That sword ought to cut both ways because, as we’ve just seen, the prosecution’s evidence was itself “based on speculation or hearsay information and when cross-examined the source of the information was unclear.”
The Trial Chamber doesn’t tell you the name or even the pseudonym of one witness who directly saw 48 civilians being killed in Bijeljina on April 1-2, 1992, and by their own admission they’ve only got forensic evidence for five bodies – not 48. Plus they’ve got one of the prosecution’s own experts, a Muslim, publishing a chart that says for the whole month of April that 10 Bosniak civilians were killed and 8 went missing in Bijeljina – not 48.
As if it discredited Karadzic’s case,
the Trial Chamber, in paragraph 621 of the judgment, cites a report from the 17th
corps of the Yugoslav People’s Army (JNA) [exhibit P6214], which says
“According to Bijeljina MUP information, recent
conflicts in Bijeljina resulted in 43 casualties,
i.e. 5 Serbs, 8 Albanians, 2 Croats and 28 Muslims were killed. There are some
indications that few deceased were buried without identification.” Notice that
the JNA report says absolutely nothing about: (i) the
casualties’ status as civilians; (ii) the circumstances in which they were
killed; and (iii) the identity of the perpetrators. Moreover, the JNA report
isn’t even based on the direct observation of JNA personnel, it’s based on “Bijeljina MUP information”.
As proof that civilians were targeted and killed the chamber makes reference to, “An article dated 10 April 1992 [which] referred to the killing of 40 individuals in Bijeljina whose bodies were buried without religious rites.” That article is exhibit P6185, and it’s the exact same Slobodna Bosna article written by Sejo Omeragic that was mentioned earlier with regard to the adjudicated facts. In order to bolster the credibility of the exhibit, the chamber observes in footnote 1998 that “The 39 named individuals in this article correspond to the names of listed victims. Prosecution Final Brief, Appendix, G.”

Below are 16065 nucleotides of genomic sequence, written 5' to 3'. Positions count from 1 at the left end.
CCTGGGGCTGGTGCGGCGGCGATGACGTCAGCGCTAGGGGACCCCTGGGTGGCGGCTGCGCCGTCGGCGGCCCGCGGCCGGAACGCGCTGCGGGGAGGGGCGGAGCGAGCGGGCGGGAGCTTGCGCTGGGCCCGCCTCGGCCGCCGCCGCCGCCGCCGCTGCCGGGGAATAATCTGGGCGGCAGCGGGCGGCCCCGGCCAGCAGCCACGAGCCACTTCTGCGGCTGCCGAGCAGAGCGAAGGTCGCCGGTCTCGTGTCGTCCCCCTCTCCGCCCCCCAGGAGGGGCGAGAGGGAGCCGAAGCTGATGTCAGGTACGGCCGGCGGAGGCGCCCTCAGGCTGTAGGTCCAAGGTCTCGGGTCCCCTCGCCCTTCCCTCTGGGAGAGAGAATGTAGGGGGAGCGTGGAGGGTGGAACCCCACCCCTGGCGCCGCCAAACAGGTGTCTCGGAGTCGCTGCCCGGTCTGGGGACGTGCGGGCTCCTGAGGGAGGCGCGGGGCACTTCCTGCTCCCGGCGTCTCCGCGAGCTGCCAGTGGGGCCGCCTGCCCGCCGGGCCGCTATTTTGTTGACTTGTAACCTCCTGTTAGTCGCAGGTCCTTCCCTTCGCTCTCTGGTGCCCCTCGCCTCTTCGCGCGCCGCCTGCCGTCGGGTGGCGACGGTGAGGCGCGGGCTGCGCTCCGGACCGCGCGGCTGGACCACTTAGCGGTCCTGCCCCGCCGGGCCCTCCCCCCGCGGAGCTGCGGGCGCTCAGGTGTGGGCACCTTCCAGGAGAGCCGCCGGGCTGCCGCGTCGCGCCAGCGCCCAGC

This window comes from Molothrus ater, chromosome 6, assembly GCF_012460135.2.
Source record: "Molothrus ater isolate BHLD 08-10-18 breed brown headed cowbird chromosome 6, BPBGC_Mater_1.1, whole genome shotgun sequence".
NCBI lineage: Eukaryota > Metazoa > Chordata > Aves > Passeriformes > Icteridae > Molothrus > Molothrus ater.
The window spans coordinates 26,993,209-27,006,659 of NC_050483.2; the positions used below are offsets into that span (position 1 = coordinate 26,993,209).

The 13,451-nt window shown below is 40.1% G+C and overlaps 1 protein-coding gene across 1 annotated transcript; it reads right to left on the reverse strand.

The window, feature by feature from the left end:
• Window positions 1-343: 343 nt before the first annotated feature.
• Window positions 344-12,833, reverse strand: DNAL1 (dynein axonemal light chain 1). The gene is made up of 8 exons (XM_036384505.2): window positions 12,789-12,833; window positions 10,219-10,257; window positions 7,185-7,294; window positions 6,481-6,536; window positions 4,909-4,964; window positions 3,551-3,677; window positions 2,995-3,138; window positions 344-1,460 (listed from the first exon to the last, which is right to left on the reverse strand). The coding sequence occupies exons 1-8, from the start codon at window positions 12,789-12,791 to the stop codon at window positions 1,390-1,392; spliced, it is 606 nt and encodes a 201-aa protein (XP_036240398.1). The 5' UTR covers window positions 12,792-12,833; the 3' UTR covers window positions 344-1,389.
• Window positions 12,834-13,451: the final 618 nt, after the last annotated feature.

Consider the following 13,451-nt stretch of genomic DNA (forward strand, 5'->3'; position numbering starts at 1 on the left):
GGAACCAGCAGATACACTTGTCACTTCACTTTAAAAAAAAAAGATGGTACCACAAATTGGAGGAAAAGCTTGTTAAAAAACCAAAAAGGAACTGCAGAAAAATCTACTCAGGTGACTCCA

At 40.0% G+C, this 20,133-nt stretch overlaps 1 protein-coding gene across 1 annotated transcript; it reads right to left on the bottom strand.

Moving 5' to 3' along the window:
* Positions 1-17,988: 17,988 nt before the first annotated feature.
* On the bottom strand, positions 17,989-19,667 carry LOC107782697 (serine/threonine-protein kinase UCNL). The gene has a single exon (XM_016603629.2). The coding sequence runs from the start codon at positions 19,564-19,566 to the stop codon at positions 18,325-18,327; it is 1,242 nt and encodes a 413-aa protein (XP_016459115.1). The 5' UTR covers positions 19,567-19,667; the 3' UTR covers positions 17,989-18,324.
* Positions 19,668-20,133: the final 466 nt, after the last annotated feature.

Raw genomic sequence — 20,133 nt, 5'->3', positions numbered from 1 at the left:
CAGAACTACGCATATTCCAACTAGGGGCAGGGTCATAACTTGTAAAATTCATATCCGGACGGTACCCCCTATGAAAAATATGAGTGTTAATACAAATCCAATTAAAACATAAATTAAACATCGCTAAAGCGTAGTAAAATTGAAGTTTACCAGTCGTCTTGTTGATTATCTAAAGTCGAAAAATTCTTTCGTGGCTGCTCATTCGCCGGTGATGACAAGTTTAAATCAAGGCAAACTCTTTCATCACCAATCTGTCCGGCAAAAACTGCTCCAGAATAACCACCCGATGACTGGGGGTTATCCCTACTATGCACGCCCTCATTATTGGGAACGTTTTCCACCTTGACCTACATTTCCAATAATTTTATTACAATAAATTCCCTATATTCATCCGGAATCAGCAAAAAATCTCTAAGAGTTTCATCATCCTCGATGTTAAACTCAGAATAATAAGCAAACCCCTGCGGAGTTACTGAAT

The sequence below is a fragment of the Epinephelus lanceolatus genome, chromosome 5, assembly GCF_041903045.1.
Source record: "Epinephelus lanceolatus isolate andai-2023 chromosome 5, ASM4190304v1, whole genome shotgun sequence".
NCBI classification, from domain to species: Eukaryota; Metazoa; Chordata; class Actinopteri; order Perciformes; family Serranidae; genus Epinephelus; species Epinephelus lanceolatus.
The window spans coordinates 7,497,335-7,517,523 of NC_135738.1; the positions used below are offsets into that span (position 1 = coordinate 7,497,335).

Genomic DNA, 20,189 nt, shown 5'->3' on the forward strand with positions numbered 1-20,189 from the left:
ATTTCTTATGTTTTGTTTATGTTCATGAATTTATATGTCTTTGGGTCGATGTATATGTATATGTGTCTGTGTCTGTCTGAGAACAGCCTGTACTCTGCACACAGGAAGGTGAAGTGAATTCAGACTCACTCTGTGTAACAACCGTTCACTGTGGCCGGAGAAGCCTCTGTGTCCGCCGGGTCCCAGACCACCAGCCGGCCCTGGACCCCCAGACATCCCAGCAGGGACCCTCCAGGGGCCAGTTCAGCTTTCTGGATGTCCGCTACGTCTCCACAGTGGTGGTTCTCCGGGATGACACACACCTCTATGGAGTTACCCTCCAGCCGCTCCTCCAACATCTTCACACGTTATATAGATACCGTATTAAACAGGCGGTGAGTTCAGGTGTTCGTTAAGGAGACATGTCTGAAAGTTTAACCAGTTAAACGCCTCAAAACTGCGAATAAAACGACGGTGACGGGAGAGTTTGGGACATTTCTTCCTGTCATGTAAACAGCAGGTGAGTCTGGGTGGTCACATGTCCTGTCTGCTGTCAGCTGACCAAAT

If you look at Appendix G of the Prosecution’s final brief, you’ll find that the underlying source cited is exhibit P6185 itself. It’s no wonder the names in the article correspond to the names on the prosecutor’s list because that’s where the prosecutor got the names from in the first place. Of course they’re going to match.
In the very next paragraph 622 of the judgment, the chamber rejects a report by the Bijeljina SJB (local police station) to the MUP (interior ministry). This report is exhibit D3142, and it states that 31 Muslims were killed “putting up armed resistance” (27 of whom are listed as the victims of this incident on the prosecution’s list), and that an additional six of the people named as victims of this incident were in fact killed by the Muslim side. The chamber says it rejected the report because “the language used in the Bijeljina SJB report is highly inflammatory and one-sided, which undermines its reliability and the weight which can be attributed to it.”
As examples of this “one-sided and inflammatory language”, the chamber explains in footnote 2003 that “the report refers to the Muslim ‘fanatics’, ‘extremists’, ‘fundamentalists […] [who] wanted to establish a Muslim state’. It also refers to the crushing of barricades and Muslims who ‘have stained their hands with the Serbs’ blood’.”
This begs the obvious question of why they didn’t reject Sejo Omeragic’s newspaper report as “highly inflammatory and one-sided” since he writes about “chetniks” slaughtering Muslims “to satisfy their innate hatred.”
It also begs the question of why the chamber accepted the JNA’s report of what the Bijeljina MUP told them if it felt that the Bijeljina SJB wasn’t a credible source of information. The odds are pretty good that the MUP got its information from the SJB and then relayed it to the JNA.
While Sejo Omeragic may have written an inflammatory newspaper article to influence public opinion, there’s no reason why the Serb police would report false information to their own interior ministry in their internal reporting.
In paragraph 622 of the judgment, the chamber argues that “while there are differing contemporaneous reports as to the number of individuals killed, the Chamber does not consider that these reports undermine the evidence that in total at least 45 non-Serb civilians were killed on 1 and 2 April 1992” and they buttress that argument by again referencing adjudicated facts 2243, 2245, and 2246, which were already dealt with in the beginning of this article, before finally concluding in paragraph 624 that: “The Chamber therefore finds that at least 45 civilians were killed by Serb Forces on 1 and 2 April 1992 in the town of Bijeljina.”
Ironically, in the Prosecution’s final brief (appendix G), the prosecutor only lists the 39 victims alleged by Sejo Omeragic’s newspaper article. The chamber is finding that there were “at least” six more victims than what’s listed by the prosecutor, and for no apparent reason it’s now 45 civilians instead of the 48 originally alleged.